This opinion will be unpublished and
may not be cited except as provided by
Minn. Stat. § 480A.08, subd. 3 (2000).
STATE OF MINNESOTA
IN COURT OF APPEALS
In Re the Marriage of:
Rita M. Hlavka, now known as
Rita M. Starkson,
Frank J. Hlavka,
Filed July 3, 2001
Dakota County District Court
File No. F49114973
Robert J. Hajek, Warchol, Berndt & Hajek, P.A., Suite 110, 3433 Broadway Street NE, Minneapolis, MN 55413 (for appellant)
Jonathan J. Fogel, Larkin, Hoffman, Daly & Lindgren, Ltd., 1500 Wells Fargo Plaza, 7900 Xerxes Avenue South, Bloomington, MN 55431 (for respondent)
Considered and decided by Willis, Presiding Judge, Hanson, Judge, and Foley, Judge.*
U N P U B L I S H E D O P I N I O N
Appellant challenges the child-support magistrate’s computation of her ex-husband’s arrearages. Because the magistrate did not abuse her discretion, we affirm.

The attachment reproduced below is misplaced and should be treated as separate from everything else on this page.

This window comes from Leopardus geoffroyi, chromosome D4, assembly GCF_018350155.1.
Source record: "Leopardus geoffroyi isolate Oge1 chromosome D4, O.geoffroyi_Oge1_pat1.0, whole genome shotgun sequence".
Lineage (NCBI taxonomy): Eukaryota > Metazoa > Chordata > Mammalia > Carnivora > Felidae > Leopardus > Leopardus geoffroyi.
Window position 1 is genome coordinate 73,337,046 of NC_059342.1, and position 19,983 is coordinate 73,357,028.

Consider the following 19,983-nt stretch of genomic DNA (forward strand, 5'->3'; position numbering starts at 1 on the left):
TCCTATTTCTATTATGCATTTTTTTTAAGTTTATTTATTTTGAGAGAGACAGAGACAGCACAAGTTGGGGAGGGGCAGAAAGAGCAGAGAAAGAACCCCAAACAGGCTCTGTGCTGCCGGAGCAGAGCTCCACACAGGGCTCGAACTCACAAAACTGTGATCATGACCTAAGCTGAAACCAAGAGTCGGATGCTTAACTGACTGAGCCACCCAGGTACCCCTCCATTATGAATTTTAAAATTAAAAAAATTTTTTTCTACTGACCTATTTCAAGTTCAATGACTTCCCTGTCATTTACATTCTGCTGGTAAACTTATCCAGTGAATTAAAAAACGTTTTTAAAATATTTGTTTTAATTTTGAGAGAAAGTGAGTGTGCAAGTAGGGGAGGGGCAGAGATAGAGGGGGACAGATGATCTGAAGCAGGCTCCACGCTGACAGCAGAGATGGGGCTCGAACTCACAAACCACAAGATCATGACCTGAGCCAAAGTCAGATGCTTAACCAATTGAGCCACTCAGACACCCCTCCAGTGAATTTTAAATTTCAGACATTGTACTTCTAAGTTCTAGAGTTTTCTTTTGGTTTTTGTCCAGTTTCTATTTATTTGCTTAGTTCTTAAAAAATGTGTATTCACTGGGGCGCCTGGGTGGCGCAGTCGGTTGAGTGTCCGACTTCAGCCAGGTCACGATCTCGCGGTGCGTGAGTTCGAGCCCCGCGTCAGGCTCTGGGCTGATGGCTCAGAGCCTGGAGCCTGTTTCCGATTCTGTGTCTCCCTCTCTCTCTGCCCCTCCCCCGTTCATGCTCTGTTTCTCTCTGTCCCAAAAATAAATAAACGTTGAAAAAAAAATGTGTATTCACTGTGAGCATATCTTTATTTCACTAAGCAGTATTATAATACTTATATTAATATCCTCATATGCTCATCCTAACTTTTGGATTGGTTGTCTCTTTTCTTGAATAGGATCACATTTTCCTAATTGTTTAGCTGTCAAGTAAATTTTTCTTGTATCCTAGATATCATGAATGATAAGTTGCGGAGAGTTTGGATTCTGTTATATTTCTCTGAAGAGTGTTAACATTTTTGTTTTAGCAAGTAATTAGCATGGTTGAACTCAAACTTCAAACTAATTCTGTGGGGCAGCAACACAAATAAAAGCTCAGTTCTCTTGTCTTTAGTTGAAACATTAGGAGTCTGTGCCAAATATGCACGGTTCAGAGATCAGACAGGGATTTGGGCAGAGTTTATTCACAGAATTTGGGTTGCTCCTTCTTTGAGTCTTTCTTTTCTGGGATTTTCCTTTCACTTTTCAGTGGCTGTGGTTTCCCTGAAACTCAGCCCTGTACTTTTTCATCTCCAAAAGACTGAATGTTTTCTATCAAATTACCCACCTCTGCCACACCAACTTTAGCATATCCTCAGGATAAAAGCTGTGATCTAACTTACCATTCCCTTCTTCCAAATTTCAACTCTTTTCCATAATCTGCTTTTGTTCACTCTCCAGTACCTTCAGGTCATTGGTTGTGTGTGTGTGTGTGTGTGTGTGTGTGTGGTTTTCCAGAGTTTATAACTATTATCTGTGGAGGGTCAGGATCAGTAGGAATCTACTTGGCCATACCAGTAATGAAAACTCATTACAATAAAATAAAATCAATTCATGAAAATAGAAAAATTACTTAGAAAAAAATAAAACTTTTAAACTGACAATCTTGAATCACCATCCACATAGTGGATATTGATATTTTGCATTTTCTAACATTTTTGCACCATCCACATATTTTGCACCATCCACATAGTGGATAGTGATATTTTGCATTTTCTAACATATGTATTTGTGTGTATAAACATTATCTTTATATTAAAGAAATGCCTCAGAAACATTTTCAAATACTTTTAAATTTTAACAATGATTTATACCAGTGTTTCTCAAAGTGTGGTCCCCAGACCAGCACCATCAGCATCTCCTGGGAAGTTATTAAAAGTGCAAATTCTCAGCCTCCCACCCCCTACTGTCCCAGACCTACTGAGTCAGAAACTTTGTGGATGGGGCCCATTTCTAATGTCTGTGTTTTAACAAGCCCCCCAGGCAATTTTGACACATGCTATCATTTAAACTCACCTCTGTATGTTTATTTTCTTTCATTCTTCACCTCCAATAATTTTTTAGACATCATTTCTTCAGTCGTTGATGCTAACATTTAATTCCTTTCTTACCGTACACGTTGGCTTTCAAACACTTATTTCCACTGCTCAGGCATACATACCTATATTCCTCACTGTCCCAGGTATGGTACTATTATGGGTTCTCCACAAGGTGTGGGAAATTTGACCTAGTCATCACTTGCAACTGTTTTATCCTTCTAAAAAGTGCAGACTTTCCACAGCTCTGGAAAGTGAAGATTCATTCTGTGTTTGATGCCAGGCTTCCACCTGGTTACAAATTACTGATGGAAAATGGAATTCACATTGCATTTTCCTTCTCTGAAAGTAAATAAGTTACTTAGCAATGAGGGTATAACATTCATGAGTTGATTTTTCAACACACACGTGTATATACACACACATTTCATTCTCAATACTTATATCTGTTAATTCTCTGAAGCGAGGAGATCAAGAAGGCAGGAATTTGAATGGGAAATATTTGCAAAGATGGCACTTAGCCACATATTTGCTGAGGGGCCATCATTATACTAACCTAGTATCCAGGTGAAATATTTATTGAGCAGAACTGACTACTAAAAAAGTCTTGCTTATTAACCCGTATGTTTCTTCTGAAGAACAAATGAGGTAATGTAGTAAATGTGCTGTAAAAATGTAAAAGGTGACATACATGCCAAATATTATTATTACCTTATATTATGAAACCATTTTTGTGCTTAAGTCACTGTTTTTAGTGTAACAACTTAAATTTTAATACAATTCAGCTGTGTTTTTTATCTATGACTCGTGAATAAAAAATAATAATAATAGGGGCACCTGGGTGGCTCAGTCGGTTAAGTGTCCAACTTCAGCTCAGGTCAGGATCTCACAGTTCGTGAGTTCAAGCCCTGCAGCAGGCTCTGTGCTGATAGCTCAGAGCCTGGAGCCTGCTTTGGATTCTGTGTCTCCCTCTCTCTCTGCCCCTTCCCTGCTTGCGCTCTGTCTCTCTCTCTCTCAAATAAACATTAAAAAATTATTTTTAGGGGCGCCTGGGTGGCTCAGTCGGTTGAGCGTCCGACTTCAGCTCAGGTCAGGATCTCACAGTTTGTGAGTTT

Respondent Frank J. Hlavka was ordered to pay monthly child support after the April 1992 dissolution of his marriage to appellant Rita M. Starkson. The district court modified Hlavka’s child-support obligation in November 1992 and ordered him to verify his income on a monthly basis.
In July 1994, an administrative-law judge modified Hlavka’s child support to $429 monthly, plus 30% of his monthly net commissions, and ordered Hlavka to provide monthly verification of his salary and commissions to Starkson and to Dakota County. The $429 represented guidelines support of 30% of Hlavka’s net monthly non-commission income. A November 1994 order affirmed the terms of Hlavka’s child-support obligation. Cost-of-living adjustments in 1996 and 1998 increased Hlavka’s monthly obligation to $470, plus 30% of his net commissions.